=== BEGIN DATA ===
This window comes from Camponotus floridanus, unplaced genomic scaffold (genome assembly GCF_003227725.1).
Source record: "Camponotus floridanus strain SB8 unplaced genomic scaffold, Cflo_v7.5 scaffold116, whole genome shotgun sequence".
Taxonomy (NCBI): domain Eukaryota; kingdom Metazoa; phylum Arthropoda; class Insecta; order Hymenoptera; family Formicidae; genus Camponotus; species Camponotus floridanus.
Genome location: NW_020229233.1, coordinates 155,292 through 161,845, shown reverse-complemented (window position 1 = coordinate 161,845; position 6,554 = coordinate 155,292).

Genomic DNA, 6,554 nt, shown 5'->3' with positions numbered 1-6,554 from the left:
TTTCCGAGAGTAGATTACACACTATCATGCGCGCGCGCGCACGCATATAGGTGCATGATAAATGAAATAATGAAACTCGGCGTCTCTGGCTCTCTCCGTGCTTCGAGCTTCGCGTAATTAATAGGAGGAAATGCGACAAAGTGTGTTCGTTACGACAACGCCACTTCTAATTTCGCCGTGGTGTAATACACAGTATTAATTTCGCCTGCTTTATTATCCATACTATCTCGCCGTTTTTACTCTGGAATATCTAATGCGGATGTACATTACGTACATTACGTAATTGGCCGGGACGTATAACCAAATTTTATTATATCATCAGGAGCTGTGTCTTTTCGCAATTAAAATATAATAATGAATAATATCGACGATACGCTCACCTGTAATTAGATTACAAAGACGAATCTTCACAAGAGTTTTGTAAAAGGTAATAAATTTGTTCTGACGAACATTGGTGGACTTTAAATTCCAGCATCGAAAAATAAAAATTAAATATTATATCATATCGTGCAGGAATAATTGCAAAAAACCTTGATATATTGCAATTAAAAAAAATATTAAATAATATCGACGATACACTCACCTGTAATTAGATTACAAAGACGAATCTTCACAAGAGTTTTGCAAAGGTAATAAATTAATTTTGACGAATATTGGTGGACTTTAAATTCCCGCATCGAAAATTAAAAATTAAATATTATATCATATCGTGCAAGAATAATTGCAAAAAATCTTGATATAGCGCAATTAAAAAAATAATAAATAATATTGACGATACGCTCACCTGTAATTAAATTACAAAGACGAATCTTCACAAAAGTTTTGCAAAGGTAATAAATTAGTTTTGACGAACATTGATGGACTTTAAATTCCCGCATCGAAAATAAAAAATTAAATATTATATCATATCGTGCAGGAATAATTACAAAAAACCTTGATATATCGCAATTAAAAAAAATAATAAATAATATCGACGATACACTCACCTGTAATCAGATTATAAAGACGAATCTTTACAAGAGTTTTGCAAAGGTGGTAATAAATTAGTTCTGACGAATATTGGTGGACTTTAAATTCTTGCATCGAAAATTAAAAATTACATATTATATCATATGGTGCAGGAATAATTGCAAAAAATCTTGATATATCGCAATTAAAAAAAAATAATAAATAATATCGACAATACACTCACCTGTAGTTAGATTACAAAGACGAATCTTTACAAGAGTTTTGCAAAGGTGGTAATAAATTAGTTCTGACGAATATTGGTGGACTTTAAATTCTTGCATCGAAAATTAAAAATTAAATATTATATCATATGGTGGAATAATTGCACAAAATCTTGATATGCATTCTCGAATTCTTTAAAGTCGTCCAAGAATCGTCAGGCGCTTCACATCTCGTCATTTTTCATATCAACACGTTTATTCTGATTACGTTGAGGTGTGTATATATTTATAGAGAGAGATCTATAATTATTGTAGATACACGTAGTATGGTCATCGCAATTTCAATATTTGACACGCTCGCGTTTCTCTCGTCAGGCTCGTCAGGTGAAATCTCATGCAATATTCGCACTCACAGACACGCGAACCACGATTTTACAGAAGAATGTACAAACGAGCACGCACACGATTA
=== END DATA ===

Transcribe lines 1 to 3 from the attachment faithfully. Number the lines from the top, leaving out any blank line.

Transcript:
This window comes from Camponotus floridanus, unplaced genomic scaffold (genome assembly GCF_003227725.1).
Source record: "Camponotus floridanus strain SB8 unplaced genomic scaffold, Cflo_v7.5 scaffold116, whole genome shotgun sequence".
Taxonomy (NCBI): domain Eukaryota; kingdom Metazoa; phylum Arthropoda; class Insecta; order Hymenoptera; family Formicidae; genus Camponotus; species Camponotus floridanus.